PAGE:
Prior to moving into the second-floor apartment in the building owned by her son and daughter-in-law (Mr. and Ms. SN lived in the first-floor apartment), mother SN was receiving home care services from United States Home Care three days each week, four hours each day.

Rockaway’s home attendant task assignment sheet for mother SN dated February 13, 1998 shows that, initially, home care services were provided by Rockaway on the same schedule. The assignment sheet noted mother SN’s limited mobility and forgetfulness.

In medical requests for home care dated November 4, 1999, November 14, 2000, and February 22, 2001, mother SN’s doctor recommended increases in home care services. The 2001 request states:
“Presently, Mrs. SN is receiving 4 hours a day 7 days a week. During the hours of 1 PM and 7 PM, Mrs. SN is home alone which makes it quite dangerous for a woman with her mental and physical limitations. Please increase her hours that she would have eight hours a day, 5 days a week and 4 hours on Saturdays and Sundays.”

Mother SN’s home care services were increased to the level recommended by her doctor. According to Ms. DJ, these services were paid for by Medicare and Medicaid, but mother SN was required to pay $24 each month.

Mother SN moved at some point from the second-floor apartment to the first floor, where she was given the master bedroom with bath in Mr. and Ms. SN’s apartment. Thereshe stayed until she was hospitalized in late October 2001. Ms. DJ contends that neglect by Mr. and Ms. SN and Rockaway in failing to properly medicate, feed and hydrate mother SN caused the serious deterioration in her condition that required hospitalization. Ms. DJ presented hospital records apparently from New York Methodist Hospital and a statement from a Dr. Alan P. Goldman, but the hospital records are not certified, and the doctor’s statement is not sworn to or affirmed. None are admissible as evidence to establish mother SN’s physical or mental condition.
Because Ms. DJ is not represented by counsel, it is not surprising that she has not presented evidence in admissible form. Her pro se status, however, does not relieve her of any requirement that there be expert medical opinion in admissible evidentiary form to establish mother SN’s physical and mental condition and any causative factors that may have been contributed by defendants.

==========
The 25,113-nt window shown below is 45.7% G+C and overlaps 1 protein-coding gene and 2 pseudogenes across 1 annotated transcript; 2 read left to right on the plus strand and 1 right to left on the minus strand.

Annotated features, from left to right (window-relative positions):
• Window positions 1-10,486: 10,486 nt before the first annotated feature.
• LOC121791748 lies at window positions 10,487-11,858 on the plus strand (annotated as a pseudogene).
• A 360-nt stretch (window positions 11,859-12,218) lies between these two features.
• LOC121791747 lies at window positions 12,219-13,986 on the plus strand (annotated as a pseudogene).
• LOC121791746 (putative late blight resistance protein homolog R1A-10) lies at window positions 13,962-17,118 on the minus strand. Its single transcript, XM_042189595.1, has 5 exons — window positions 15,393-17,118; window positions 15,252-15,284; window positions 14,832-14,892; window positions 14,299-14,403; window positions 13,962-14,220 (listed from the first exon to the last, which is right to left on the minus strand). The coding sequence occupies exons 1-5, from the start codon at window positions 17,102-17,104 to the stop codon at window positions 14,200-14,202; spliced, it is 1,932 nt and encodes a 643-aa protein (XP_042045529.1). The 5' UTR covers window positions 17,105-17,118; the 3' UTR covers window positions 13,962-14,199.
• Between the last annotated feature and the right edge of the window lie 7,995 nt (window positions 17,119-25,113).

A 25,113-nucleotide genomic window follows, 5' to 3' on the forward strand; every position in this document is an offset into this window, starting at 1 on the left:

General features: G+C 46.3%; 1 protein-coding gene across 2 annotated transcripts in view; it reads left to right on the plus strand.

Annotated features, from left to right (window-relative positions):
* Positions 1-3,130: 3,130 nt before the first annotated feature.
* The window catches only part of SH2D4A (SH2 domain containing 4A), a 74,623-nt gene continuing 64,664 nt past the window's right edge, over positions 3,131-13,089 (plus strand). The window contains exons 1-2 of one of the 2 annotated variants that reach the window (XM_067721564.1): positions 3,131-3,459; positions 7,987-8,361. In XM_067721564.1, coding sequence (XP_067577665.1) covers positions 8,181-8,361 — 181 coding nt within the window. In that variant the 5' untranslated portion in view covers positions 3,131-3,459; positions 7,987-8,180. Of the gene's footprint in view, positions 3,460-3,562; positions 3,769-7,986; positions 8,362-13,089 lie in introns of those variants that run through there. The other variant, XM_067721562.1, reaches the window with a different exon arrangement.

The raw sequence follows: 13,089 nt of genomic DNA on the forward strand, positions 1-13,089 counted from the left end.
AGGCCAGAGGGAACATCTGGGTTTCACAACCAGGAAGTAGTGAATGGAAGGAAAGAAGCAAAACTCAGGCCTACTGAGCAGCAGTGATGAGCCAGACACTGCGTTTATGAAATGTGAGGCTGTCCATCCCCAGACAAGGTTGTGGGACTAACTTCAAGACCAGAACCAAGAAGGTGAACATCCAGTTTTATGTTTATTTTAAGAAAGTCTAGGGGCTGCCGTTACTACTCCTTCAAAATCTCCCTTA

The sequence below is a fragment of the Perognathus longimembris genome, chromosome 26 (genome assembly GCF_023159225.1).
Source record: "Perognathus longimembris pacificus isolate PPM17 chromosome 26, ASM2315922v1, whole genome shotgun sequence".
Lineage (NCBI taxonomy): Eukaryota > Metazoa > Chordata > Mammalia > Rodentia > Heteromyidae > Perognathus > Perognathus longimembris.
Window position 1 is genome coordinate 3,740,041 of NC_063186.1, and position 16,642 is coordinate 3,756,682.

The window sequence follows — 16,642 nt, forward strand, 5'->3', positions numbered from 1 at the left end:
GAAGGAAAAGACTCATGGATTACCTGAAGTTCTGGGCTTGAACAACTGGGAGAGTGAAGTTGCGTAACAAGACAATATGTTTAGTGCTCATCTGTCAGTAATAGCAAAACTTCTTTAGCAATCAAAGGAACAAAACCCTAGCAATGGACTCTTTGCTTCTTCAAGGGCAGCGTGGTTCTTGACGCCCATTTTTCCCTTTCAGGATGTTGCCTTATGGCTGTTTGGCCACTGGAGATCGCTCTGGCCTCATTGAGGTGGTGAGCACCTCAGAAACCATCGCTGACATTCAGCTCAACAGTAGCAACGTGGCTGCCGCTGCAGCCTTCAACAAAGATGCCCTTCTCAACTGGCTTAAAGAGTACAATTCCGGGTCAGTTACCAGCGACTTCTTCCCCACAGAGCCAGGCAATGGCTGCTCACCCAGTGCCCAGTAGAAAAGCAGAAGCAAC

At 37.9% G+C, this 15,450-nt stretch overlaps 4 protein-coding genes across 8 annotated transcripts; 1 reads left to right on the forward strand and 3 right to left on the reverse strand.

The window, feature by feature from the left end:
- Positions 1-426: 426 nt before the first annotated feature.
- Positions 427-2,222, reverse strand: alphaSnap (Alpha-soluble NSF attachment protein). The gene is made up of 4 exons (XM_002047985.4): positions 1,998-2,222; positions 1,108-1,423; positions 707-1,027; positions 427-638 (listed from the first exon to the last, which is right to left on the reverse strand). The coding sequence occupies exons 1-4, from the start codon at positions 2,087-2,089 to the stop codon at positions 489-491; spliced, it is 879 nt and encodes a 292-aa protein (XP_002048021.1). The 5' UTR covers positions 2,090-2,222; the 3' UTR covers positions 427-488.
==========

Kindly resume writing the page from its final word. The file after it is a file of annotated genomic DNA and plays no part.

Ms. DJ, her husband, and her two sisters, Alice Gordon and Linda SN-Watts, testified to occasions when they visited mother SN and found her alone, or telephoned without response. Ms. DJ testified that she visited her mother every other week, twice each week, once on a weekday and once on the weekend. She found her mother alone at times that, she believed, the home attendant should have been there, but Ms. DJ did not quantify these incidents or specify when they occurred. Ms. Gordon testified to four visits during the year 2000 when she visited on a weekday during the home attendant’s scheduled hours and found her mother alone. She told of a Saturday visit when the home attendant should have been present, but she found her mother alone in circumstances that can be described as unpleasant and degrading. Ms. Gordon would also find her mother alone in the evening before Mr. and Ms. SN returned from work, having obtained the key from the home attendant, who lived nearby. Ms. SN-Watts testified to visits twice each month, and to finding her mother alone approximately six times. It is not clear that these occasions were during the home attendant’s hours. All three sisters testified that Mr. and Ms. SN discouraged visits and placed restrictions that prevented the sisters from doing more for their mother.

In addition to the home attendant’s absences, both Ms. DJ and Ms. Gordon were concerned about their mother’s eating. Mother SN was “always hungry,” but she would be found with cold food on a tray. Ms. DJ acknowledged that mother SN could be difficult about food and that, as her condition worsened, it was necessary to put food and her medications in her mouth. The sisters spoke to the home attendant about their concerns. After mother SN was hospitalized, Ms. DJ discovered that her $120/month food subsidy had gone unused to the extent of a $370 credit.

Ms. DJ testified that she also learned when her mother was hospitalized that mother SN had not urinated in a week because of dehydration, and that she had not been given her thyroid medication for six months. But Ms. DJ introduced no admissible evidence of mother SN’s medical condition. The issue of the medications is in any event complicated, because of the restrictions placed on a home attendant’s authority to medicate a client. The medication agreement form that mother SN signed at the inception of the services states that she was aware that home attendants “do not administer medications. However, if medications are prepoured, they would assist the client by handing the container to the client at the appropriate hour.”